The scholar’s mate is a game of just 4 moves.
1.e4 , e5 2. Qh5 , Nc6 3. Bc4 , Nf6 4. Qxf7++ , 1-0
Another variation, which happened in a real game that I was witness too (and .. participant as well ..) went like this:
1. e4 – e5
2. Bc4 – a6
3. Qf3 – b5??
4. Qxf7++ 1-0
Of course at any level from Intermediate and above both “Qh5” and “Qf3” are pretty bad move for White as the Queen will be an easy target of attack from minor pieces and will have to return back to base giving up a lot of tempo.
The coolest thing about this little trap is how it befuddles the victim .. that is of course unless you are the one! I had the unfortunate luck of being at the receiving end of this embarrassing checkmate in an actual tournament back in middle school. Trust me .. its not fun when you are the losing side .. LOL!
[NOTE: This post was a while back when I first started playing tennis.]
The answer to the title question is – newbies like me! Barely in my second season of tennis leagues, I decided to play in 3 tournaments. The mens’ doubles and mixed doubles’ went alright although we were well into mid-November chilling evenings and sometimes rainy mornings for the season to wrap up. But worst was the mens’ singles. By match 6 I was in the middle of moving to a new place and had hurt my feet. My 2-level higher opponent just toyed around with me, placing the ball where I’ll have to run to get it. By game 7 I’ve been out of practice for weeks and well into cold weather of December. The first set was competetive. But by second set I’ve developed a neck pain. I wouldn’t give up, having led 3-0 at one point, until a electrifying pain on my right shoulder made me shout in pain. The score had slided down to 3-4 by then. That was the end of the match and the season for me!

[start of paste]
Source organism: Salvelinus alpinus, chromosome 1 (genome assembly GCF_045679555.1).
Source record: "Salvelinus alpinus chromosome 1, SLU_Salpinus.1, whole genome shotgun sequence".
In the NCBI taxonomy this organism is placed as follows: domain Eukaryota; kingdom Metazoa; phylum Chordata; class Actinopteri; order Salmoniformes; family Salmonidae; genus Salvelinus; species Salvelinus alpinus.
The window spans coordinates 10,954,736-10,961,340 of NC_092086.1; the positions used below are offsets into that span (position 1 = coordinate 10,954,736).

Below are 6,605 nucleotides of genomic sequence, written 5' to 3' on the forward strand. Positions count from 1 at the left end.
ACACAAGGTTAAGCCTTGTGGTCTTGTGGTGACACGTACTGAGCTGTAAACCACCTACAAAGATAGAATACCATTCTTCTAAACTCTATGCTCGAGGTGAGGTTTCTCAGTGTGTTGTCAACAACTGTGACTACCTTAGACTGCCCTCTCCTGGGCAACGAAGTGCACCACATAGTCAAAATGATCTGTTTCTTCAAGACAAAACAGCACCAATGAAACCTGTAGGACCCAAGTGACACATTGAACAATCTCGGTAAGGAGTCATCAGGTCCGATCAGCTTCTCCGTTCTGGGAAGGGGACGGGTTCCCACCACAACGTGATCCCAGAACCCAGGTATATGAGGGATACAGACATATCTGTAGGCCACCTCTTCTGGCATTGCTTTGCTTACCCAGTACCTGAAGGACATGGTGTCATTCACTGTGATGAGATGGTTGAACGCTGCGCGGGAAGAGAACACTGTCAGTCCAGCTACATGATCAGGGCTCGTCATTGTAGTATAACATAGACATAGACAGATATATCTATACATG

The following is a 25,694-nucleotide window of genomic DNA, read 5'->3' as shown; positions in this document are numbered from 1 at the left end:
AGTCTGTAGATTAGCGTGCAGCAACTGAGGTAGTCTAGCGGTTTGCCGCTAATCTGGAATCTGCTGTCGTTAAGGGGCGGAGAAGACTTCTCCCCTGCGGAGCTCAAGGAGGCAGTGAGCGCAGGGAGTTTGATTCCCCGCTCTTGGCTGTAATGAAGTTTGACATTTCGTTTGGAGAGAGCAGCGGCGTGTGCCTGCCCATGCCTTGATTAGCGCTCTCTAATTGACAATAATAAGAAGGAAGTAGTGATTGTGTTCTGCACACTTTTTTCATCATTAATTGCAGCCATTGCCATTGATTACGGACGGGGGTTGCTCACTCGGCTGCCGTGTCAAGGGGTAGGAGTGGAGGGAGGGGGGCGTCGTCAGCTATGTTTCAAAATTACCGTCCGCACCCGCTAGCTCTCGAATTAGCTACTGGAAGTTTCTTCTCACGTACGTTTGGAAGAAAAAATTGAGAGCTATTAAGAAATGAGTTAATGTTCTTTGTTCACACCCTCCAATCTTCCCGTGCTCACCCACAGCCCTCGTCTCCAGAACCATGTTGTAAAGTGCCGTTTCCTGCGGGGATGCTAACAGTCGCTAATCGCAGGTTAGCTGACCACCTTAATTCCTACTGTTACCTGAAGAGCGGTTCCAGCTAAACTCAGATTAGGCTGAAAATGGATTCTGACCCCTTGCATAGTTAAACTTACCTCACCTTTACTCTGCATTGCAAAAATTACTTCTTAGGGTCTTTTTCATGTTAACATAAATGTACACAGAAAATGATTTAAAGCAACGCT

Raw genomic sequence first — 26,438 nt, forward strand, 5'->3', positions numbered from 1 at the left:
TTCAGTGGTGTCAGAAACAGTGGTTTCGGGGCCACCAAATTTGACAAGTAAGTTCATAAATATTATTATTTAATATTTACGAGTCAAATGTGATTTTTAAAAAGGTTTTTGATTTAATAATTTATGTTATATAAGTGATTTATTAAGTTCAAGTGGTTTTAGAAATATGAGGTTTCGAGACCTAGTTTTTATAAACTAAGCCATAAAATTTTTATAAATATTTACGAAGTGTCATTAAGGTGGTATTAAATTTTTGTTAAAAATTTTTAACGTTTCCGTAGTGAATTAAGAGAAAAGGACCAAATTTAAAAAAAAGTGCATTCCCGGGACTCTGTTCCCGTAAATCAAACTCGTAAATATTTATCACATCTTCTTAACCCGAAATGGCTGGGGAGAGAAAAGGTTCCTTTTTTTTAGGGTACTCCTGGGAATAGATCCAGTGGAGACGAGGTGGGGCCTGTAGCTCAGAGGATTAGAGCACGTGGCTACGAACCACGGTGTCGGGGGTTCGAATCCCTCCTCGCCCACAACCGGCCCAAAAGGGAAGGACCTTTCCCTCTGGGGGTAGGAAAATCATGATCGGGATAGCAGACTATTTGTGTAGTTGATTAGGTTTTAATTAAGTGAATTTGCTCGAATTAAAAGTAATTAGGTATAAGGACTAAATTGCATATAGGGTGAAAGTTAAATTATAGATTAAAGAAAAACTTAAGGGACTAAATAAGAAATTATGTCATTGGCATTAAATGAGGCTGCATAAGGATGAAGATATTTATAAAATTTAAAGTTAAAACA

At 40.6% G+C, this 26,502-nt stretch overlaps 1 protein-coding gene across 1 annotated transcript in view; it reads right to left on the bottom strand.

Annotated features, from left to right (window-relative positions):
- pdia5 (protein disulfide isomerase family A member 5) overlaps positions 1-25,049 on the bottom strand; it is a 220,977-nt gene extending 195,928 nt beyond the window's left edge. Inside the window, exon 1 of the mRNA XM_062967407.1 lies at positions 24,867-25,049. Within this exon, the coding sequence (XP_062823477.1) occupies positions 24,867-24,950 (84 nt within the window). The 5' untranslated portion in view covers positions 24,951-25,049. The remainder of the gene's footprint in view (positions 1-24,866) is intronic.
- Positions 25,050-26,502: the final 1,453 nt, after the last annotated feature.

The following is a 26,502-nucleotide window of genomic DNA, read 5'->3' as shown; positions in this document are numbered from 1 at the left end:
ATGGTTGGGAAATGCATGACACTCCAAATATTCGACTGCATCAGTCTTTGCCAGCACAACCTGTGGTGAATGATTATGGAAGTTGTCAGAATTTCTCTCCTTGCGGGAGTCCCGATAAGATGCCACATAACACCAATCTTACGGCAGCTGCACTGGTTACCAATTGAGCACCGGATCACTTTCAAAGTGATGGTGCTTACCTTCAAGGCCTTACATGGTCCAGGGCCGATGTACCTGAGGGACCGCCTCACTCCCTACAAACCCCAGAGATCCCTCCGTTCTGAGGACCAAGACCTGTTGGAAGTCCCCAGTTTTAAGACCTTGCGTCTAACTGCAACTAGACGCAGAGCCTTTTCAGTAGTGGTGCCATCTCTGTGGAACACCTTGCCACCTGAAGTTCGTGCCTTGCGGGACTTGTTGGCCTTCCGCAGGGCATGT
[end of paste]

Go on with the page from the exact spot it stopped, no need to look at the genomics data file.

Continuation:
For a while I was feeling like Seymore Hauffman in “The Savages” or the way C3PO moves his neck in Star Wars. Thanks to some useful pain killers and massage therapy by my mixed doubels’ partner (my wife) looks like I’ll be able to get back to the court next season. But I’ve made up my mind to not play singles leagues in Fall anymore.
If you have never played Tennis in a clay court and has the misfortune to play it for first time in a big match you may learn the following in a hard way.
10. Those cute looking marks in the court aren’t designs! They are winners hit by your opponent to dispose off previous players. And now you are the target!
9. You didn’t overhit! No you really didn’t!! It’s just a natural reflex for a first timer.
8. It’s not slow motion! It’s called top spin on a clay court by someone who knows how to play here.
7. As for your own so-called “spin”, don’t try to embarrass yourself and your “fans” by pretending it was the racquet’s fault the ball hit the net.
6. The wind feels like standing still, and you feel like in a sauna and you are still in the first set! Well what do you expect playing here in the middle of the summer.
5. There is nothing wrong with the scoreboard looking so one-sided. Just getting to deuce doesn’t mean much. You still have to win the game!
4. Standing that far behind baseline expecting a big serve gives you the same chance of returning the ball as someone sitting in the audience.
3. If your “fan” (6-yr old daughter in this case) runs cheerfully to you at the end of the match asking the score, just pretend the scorecard treats “home” as “away”
2. The ball will not rise no matter how much you want, except when you least expect it to! So at least keep your eyes open while hitting it.
1. On the bright side, at least you will give more respect to this court the next time you face one.